01 Aug 2016 - 01 Nov 2016
Eastern Europe, Caucasus and Central Asia, Eastern Partnership, energy security, Infrastructure, energy and climate change, Research

Energy efficiency: The role of the local and regional authorities in the Eastern Partnership countries

Energy efficiency: The role of the local and regional authorities in the Eastern Partnership countries
Stability and cooperation within and outside the European Union is one of the five political priorities for the current mandate 2015-2020 of the European Committee of the Regions (CoR) and within this context, the CoR set out to ensure that efforts to cooperate with our neighbours are founded on cooperation between local and regional authorities. The CoR established the Conference of the Regional and Local Authorities for the EaP (CORLEAP) in 2011, in order to facilitate political cooperation and dialogue between regional and local authorities of the EU and the EaP countries. 
As acknowledged in the Joint Communication on the ENP review, presented in November 2015, there is strong support to give energy cooperation a greater place in the ENP, both as a security measure and as a means to sustainable economic development. Energy can thus be identified as being a policy field with potential for profiling the role and showcasing the concrete contribution of local and regional authorities (LRAs), given their engagement and commendable efforts in support of sustainable, affordable and securely supplied energy, the recognition of the role of LRAs in responding to climate challenges at COP21, and the momentum gained by the Covenant of Mayors. A focused approach will assist in founding a strong message which voices regional and local concerns, as well as increasing the receptivity of this message at national and EU level. Energy is therefore suggested as one of the priority topics to shape the CoR political message for the 5th Eastern Partnership Summit in 2017. 
In addition, an upcoming CORLEAP event in Yerevan on 26 October 2016 is aimed at raising awareness on the role sub-national authorities and local stakeholders can play in support of sustainable development. Making economies less energy intensive will also make them more competitive, leading to local job creation and sustainable development. Findings of this note may also be presented with that occasion
Scope and objectives:
For most of the EaP countries, energy reduction is high on the political agenda as they are often highly dependent on expensive imported gas, which places a heavy burden on their economies. At the same time, decentralisation efforts in recent years have led to increased responsibilities at local level, though not always accompanied by the necessary financial support. Investing in local authorities will make economies more competitive, leading to local job creation and economic growth.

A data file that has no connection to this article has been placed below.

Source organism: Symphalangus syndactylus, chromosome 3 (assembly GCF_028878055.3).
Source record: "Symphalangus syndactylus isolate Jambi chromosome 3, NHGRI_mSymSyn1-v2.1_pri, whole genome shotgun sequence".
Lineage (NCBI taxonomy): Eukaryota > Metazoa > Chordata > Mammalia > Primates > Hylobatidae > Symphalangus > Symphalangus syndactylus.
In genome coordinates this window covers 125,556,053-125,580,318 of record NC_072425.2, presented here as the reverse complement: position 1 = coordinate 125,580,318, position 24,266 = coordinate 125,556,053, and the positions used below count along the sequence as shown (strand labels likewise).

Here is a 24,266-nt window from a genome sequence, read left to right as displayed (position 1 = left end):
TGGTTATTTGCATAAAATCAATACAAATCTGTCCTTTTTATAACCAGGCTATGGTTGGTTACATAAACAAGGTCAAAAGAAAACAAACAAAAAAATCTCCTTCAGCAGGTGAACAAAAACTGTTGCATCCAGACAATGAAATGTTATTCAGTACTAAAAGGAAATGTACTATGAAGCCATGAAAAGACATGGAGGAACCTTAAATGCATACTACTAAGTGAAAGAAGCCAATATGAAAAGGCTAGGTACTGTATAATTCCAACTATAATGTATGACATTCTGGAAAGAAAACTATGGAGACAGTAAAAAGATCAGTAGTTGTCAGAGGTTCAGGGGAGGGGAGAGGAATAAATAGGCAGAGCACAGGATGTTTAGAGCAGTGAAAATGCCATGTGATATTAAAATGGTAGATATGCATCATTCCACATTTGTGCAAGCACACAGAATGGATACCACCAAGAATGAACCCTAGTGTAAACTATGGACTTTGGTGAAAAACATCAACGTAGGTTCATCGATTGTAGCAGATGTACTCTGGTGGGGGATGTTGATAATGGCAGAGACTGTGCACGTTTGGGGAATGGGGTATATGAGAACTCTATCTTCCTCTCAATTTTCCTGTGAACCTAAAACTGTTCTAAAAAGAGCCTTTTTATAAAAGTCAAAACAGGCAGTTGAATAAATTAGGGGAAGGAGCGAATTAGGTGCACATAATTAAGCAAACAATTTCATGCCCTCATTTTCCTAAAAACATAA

As a result, the aim of the project is to provide both analysis and recommendations, notably on measures (to be) taken by local and regional authorities, but also on how they have to be empowered and the means they would need to implement those measures. Moreover, a mapping of local energy policies or local policies for sustainable development, whose implementation leads to improving energy efficiency will be provided. 
In addition, the final note will provide: 
- a brief assessment of emerging trends with regard to energy efficiency in the six partner countries;
- an analysis of possible risks resulting from the geopolitical situation in the region; also including an analysis of the scope of support from the EU countries that could substantially reduce these risks;
- an overview of how local and regional authorities benefitted from the EaP flagship initiatives on sustainable municipal development and energy, in particular the Covenant of Mayors East;
- an analysis of the relation (from the point of governance – national vs. local competences) between national energy efficiency action plans and local/regional action plans where they exist;
- an insight into the ability of LRA to use their own expertise and/or to use external consultants (point of view of affordability, availability, competence); 
- an analysis on access to finance for LRAs, notably the use of the Eastern Europe Energy Efficiency and Environment Partnership (E5P).
Client: Committee of the Regions
Consortium leader: London School of Economics and Political Science
Expert: Karolina Zubel